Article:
Property records show that Paddock had lived with Marilou Danley, whom his brother, Eric, described as his girlfriend when speaking to reporters outside his Orlando home.

A friend of Danley’s, Cherie Geronimo-Carithers, told McClatchy she met Paddock a handful of times through her sister, who socialized with the couple and was “very close” with them. She said her sister, Veved Geronimo-Larot, who met Danley because they both worked at the Atlantis Casino, “is devastated.”

On her LinkedIn page, Marilou Danley calls herself simply a “Gambling & Casinos Professional at Atlantis Casino Resort Spa” in Reno. The page said she was a “high limit hostess” from 2010 to 2013 at the casino. On its web page, Atlantis touts its “high limit” area as a private section for special gamblers.

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Paddock and Danley came to her father’s 70th birthday party six years ago, Carithers said.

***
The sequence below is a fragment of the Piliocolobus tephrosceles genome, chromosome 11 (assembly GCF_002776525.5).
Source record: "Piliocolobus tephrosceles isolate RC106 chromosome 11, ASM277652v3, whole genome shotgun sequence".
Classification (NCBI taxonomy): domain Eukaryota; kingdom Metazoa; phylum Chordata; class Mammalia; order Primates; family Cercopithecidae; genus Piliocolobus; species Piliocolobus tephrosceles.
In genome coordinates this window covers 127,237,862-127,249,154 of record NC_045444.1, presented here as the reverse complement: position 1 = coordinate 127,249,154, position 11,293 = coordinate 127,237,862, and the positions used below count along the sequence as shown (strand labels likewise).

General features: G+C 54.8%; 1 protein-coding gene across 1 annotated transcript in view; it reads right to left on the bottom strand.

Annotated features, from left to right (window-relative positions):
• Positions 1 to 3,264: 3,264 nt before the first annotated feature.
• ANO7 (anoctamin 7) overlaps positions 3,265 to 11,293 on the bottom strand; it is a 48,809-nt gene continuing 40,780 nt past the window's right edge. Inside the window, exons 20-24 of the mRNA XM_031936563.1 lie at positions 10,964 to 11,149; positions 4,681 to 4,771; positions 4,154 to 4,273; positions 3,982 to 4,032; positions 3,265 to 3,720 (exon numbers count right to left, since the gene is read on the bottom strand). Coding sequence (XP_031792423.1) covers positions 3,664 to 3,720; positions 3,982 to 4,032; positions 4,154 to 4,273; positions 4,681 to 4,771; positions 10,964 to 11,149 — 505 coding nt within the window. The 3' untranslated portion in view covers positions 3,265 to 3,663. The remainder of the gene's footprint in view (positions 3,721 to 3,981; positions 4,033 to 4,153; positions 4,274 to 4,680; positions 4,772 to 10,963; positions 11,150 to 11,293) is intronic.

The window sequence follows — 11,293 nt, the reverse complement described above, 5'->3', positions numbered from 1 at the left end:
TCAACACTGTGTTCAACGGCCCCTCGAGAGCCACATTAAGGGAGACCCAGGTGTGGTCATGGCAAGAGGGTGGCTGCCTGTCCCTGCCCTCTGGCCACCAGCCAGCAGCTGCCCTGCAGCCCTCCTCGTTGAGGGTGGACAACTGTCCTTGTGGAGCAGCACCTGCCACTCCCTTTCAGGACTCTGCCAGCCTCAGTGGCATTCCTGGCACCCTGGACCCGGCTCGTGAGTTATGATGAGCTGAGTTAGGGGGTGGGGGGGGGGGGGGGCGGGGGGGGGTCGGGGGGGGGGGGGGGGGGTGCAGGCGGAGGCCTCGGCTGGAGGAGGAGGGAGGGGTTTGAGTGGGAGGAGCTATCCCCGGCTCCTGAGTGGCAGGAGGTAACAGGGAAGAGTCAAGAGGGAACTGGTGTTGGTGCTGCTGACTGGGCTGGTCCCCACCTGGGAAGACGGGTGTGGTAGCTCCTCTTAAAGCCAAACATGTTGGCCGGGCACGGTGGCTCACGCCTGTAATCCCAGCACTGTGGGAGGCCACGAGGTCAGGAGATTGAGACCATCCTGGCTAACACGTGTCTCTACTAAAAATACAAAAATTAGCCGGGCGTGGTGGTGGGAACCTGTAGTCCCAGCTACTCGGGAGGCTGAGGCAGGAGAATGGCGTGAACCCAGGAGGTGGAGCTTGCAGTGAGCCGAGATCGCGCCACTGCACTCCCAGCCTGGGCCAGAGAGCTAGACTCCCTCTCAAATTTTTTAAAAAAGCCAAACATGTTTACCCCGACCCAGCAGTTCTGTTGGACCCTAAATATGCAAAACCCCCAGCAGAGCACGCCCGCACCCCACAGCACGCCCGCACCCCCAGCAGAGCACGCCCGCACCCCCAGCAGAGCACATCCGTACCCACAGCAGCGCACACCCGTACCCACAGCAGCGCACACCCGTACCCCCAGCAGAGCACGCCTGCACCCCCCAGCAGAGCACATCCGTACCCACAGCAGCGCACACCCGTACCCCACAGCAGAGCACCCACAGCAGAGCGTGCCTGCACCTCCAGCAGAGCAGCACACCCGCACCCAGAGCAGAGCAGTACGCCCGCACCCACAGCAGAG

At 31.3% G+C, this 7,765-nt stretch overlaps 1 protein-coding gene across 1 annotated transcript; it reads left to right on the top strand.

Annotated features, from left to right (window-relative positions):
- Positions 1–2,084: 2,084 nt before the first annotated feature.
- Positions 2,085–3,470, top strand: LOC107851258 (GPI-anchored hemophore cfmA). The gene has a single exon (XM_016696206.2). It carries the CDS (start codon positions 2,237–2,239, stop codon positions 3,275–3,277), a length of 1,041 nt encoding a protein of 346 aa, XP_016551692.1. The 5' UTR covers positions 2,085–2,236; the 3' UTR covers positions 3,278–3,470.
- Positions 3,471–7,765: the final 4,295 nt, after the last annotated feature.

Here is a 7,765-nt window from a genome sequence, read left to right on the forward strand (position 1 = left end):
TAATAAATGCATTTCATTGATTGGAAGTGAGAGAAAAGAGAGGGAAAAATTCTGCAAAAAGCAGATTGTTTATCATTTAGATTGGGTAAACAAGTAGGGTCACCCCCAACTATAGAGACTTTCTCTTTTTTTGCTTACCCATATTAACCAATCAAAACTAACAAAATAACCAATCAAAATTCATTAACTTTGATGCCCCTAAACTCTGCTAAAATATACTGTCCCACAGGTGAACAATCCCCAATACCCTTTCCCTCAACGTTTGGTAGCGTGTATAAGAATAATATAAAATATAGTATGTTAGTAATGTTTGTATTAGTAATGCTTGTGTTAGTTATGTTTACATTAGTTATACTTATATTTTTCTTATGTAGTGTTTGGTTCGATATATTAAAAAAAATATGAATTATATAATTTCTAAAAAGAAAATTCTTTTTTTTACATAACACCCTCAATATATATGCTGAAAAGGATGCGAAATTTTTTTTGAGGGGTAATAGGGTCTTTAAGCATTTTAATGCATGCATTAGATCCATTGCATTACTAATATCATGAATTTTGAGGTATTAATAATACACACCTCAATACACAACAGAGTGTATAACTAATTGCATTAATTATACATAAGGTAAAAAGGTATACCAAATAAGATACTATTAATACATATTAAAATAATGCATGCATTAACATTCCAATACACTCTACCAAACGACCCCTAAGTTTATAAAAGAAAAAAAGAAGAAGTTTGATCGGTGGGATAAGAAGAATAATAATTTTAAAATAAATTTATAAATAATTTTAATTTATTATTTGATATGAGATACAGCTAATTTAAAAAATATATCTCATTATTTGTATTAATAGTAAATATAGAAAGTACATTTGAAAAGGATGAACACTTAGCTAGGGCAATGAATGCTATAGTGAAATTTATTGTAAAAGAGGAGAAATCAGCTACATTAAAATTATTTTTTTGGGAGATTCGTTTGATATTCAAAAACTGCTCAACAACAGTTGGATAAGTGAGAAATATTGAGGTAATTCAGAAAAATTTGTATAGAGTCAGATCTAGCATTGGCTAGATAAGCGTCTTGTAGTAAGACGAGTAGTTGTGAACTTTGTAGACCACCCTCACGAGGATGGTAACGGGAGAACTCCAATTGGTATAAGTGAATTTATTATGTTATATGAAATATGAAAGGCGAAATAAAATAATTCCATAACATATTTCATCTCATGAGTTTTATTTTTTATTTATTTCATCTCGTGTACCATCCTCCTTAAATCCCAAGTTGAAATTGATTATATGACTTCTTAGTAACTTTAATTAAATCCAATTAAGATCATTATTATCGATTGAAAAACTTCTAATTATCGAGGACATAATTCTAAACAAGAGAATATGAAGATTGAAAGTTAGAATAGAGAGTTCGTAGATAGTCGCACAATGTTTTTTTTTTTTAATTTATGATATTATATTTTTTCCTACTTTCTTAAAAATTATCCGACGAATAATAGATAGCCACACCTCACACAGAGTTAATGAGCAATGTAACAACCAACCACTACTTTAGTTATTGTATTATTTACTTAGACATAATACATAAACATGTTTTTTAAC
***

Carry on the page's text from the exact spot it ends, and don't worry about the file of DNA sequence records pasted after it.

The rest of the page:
“They seemed very close,” she said. “To me, it felt like she was in love with him."

Carrithers said that she and her sister assumed Paddock had investments and that money was not an issue.

But, she said, Paddock was a high-stakes gambler.

"Everybody has demons, but it's hard to believe" that he was responsible for the mass shooting, she said.

Reached by McClatchy, the sister, who said she was “still processing” the news, said “I am friends with both of them, but I don’t want to comment now.”

The FBI quickly shot down a claim by the Middle East Islamic terrorist group ISIS that Paddock had converted to Islam several months ago and carried out the attack at its behest.

Fateen Seifullah, imam of Masjid As-Sabur, Las Vegas' oldest mosque, expressed relief that law enforcement agencies moved quickly to reject ISIS’ claim.

"If the sheriff and FBI hadn't come out so clearly saying he had no Muslim affiliations,” he said, “... I'm sure we would've had some problems."

"My heart hurts and my head hurts. We [the Muslim community] haven't found any reason to do anything except join the rest of Las Vegas in mourning and grieving."

McClatchy intern James Whitlow contributed to this story.

Peter Stone is a McClatchy special correspondent

Kevin G. Hall: 202-383-6038, @KevinGHall

Greg Gordon: 202-383-6152, @greggordon2